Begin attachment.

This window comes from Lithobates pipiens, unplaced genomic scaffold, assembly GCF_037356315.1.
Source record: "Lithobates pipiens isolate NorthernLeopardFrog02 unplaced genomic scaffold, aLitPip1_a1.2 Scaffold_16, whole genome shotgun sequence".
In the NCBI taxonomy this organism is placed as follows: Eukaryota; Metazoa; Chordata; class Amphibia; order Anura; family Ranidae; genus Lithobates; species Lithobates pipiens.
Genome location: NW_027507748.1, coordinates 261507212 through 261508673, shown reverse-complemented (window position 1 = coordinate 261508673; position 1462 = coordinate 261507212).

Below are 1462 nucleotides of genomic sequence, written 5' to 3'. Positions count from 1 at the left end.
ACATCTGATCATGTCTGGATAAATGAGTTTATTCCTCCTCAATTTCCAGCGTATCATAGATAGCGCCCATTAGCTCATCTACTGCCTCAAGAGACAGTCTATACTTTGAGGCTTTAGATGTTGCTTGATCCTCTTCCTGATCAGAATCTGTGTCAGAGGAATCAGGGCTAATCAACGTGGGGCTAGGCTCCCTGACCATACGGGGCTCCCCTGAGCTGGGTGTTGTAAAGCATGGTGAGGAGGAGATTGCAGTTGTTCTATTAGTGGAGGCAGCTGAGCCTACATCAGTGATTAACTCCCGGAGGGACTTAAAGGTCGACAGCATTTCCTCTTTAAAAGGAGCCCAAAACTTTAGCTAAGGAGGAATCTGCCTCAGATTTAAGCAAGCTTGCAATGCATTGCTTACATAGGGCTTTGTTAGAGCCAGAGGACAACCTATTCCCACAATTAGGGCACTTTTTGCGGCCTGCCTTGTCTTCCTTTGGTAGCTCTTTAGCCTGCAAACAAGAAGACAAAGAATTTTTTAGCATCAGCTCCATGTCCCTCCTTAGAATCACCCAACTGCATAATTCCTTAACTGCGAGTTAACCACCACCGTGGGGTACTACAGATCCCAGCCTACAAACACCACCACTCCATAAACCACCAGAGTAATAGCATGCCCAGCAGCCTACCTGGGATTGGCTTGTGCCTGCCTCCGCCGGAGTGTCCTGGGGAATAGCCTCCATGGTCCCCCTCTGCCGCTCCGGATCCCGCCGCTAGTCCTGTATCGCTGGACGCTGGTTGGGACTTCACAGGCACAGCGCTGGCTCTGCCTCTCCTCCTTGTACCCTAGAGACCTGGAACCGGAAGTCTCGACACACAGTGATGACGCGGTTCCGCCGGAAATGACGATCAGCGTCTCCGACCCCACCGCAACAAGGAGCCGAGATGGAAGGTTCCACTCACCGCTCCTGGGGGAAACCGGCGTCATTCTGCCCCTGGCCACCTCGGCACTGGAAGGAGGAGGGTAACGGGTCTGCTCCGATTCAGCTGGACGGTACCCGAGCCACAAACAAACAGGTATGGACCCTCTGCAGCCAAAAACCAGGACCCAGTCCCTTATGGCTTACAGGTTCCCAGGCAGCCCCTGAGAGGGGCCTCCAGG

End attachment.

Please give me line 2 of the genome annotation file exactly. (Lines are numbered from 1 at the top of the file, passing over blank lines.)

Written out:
Source record: "Lithobates pipiens isolate NorthernLeopardFrog02 unplaced genomic scaffold, aLitPip1_a1.2 Scaffold_16, whole genome shotgun sequence".